Sextortion scams are a favorite tactic of many cybercriminals. In this particular type of attack, the scammer claims to possess photos or video recordings of the recipient watching pornography and potentially engaging in certain sex acts. Unless the unsuspecting victim pays the requested bitcoin ransom, the attacker vows to share this recording with people in the person’s contact list. Normally, such emails would contain enough trigger words to be blocked by spam filters. But scammers are finding unique ways to get through security, as detailed in a blog post published Thursday by Vade Secure.

SEE: 10 ways to minimize fileless malware infections (free PDF) (TechRepublic)

For 2019, the FBI reported 43,101 reports of digital extortion in the US alone, leading to losses of more than $100 million. How many of those are sextortion scams is not recorded, but this particular type of scam has advanced from low-tech campaigns to more sophisticated and targeted attacks, according to Vade Secure.

In the past, most of these sextortion emails were sent in high numbers with links to Bitcoin sites, specific URLs, and other details that raised a red flag with security filters. But since these emails were frequently blocked by the filters, scammers were forced to devise more creative ways to reach user inboxes.

Using text-based images

In this type of email, cybercriminals use images filled with text rather than straight text. Since email filters only scan for straight text, scammers can still use certain keywords by including them in the images. They can also send the same message hundreds of times. If the message starts to get caught by security filters, the scammers simply distort the image slightly to obscure the threat.

The reliance on text-based images points out the need for image detection on the part of security filters and scanners. Machine Learning algorithms can analyze text, but Deep Learning algorithms with computer vision can scan images as well.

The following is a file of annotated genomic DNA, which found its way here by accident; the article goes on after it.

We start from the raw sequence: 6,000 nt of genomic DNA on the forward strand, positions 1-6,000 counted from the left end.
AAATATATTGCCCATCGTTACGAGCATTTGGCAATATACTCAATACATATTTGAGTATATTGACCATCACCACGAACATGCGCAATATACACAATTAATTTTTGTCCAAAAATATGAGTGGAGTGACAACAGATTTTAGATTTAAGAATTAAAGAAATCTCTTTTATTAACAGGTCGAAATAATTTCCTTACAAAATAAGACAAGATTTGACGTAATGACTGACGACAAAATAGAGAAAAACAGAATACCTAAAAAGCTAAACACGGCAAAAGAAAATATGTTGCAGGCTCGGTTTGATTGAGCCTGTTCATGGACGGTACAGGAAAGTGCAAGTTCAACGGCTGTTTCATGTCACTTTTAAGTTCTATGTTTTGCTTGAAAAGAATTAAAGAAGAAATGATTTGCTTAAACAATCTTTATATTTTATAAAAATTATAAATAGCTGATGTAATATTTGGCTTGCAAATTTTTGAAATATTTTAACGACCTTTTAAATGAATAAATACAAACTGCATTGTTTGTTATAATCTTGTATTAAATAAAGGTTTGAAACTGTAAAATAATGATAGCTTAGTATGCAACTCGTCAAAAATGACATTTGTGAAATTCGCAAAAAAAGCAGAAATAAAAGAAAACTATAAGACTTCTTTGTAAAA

Hiding URLs and QR codes in attachments

The bitcoin URLs used by scammers to grab the ransom can easily be detected by security filters. That’s why many sextortion emails have switched to using QR codes, which many filters can’t detect. In this case, the URLs and QR codes are hidden in PDF file attachments that are seemingly harmless. These types of scams also use attachments to deploy malware that can take control of a computer, including a webcam, potentially capturing any activity that can be used to blackmail the recipient.

Ashley Madison sextortion email
Image: Vade Secure

Capitalizing on current events

Beyond finding ways to evade email filters, scammers will reference current events for sextortion campaigns and regular phishing attacks. In many cases, the attacker reveals a password used by the recipient for an online account. Typically, these leaked passwords come from old website data breaches. In one example found by Vade Secure, the scammer teases the victim’s password and vows to infect the person’s entire family with the coronavirus unless the ransom is paid. To get past any email filters, the attack uses Cyrillic characters throughout the message.

Coronavirus sextortion email
Image: Vade Secure

Hacking IoT products

In a sextortion campaign analyzed by Vade Secure in 2018, scammers sent sextortion emails via hacked Internet of Things (IoT) products. By working at the command line accessible in the Linux operating system used by these products, the attackers were able to deploy emails without using a web-based client.

“Hackers are well educated on the systems they’re trying to breach,” Vade Secure said in its blog post. “More than ever, they adapt their campaigns to bypass the email filters trying to stop them. Both sextortion and phishing campaigns tend to be sent in waves–when one fails, another emerges. Each time a threat is blocked, hackers develop new methods of bypassing the filters that blocked them.”

Since traditional email filters can’t detect these types of threats, Machine Learning and Deep Learning technology must play more of a role.

“To keep up with the latest threats, technology must also adapt,” Vade Secure said. “The emergence of artificial intelligence in email security has opened new possibilities in threat detection. With a combination of Machine Learning and Deep Learning algorithms, AI-based email security can detect the signature-bypassing methods hackers use to deliver sextortion emails.”

Image: Getty Images/iStockphoto